After tea and a sing along it was back to the Barn for the famous hay ride During the hay ride around the roads most people would end up with eggs, flour and water all over them. After this they would shower and return to the Barn for another dance till the wee small hours of the morning.

Sunday afternoon would always be a workshop, and then it was time for Sunday night tea followed by a dance. At the conclusion of the dance there would be a country style supper provided.

Peter Humphries has been our caller at our three major functions (held each year) been Easter. Birthday and Christmas and still is till this day. Our club over the years has been like a family celebrating weddings. births and mourning deaths together.

Over the years the Barn has seen some changes with a kitchen and dining room been added but still holds its unique country atmosphere.

After forty years of club activity our club will close with our final birthday and time capsule opening.


The Speewa Club was located in Swan Hill on the Murray River on the border between Victoria and New South Wales. Ed


© Square Dance Australia

This page is provided by the National Square Dance Society of Australia Inc as a service to square dancing in Australia

By Jim White

In December 1954 I was approached by club members and friend Harry Jackson who felt that we should organise a square dance organization to replace the rapidly fading public interest in square dancing due to the new rock and roll craze and promoters leaving square dancing. I said it couldn’t be done due to the difficulties between callers largely because of their previous distrust caused by the Para dance activities.

In February 1956 I had further conversation with Harry advising that I had changed my mind but we needed to carefully plan the move. So we held a series of meetings inviting a select group of dancers who were followers of all major callers to explain the idea and explain it to the callers.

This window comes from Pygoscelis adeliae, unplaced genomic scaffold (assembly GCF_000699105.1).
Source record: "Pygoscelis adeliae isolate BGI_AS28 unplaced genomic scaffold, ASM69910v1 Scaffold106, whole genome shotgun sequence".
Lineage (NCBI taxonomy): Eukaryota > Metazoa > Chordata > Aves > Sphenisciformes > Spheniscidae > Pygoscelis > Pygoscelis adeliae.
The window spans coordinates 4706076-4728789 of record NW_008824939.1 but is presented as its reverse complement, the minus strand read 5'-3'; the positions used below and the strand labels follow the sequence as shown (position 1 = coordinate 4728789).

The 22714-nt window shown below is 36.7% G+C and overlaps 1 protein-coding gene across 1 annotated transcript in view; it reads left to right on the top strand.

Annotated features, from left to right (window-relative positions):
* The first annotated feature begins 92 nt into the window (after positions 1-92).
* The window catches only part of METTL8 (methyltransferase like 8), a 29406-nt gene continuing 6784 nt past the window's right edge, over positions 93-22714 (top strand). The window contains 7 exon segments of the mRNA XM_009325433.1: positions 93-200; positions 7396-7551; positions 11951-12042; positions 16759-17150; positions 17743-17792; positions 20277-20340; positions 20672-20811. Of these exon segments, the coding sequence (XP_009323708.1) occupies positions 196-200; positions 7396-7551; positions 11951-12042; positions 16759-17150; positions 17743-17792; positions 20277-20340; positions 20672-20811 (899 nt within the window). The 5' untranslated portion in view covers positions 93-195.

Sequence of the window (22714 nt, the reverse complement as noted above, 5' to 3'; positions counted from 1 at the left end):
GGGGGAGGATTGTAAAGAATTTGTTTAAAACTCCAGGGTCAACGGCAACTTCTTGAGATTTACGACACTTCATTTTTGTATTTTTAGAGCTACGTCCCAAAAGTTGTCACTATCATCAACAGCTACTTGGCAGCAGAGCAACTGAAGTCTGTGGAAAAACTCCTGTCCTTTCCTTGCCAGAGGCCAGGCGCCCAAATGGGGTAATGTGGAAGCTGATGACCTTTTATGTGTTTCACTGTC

On a Sunday in July 1956 we held a meeting of the Square dancers Society at the Homebush RSL club. We planned it that there was a representative of every major caller on the committee so that they would not criticise the Society. I was the first President but resigned to go overseas in late 1957.

In my opinion square dancing would not have survived in NSW without the society. As things settled down over the next few years and caller suspicion subsided the format was changed to include callers. In those first few years we resurrected the Haymakers club at Randwick and encouraged dancers to join a square dance group organised by Allan Blackwell to teach dancers to call. we organised square dance balls at major locations and ran a square dance demonstration in Hyde Park at the first Waratah Festival.

© Square Dance Australia

This page is provided by the National Square Dance Society of Australia Inc as a service to square dancing in Australia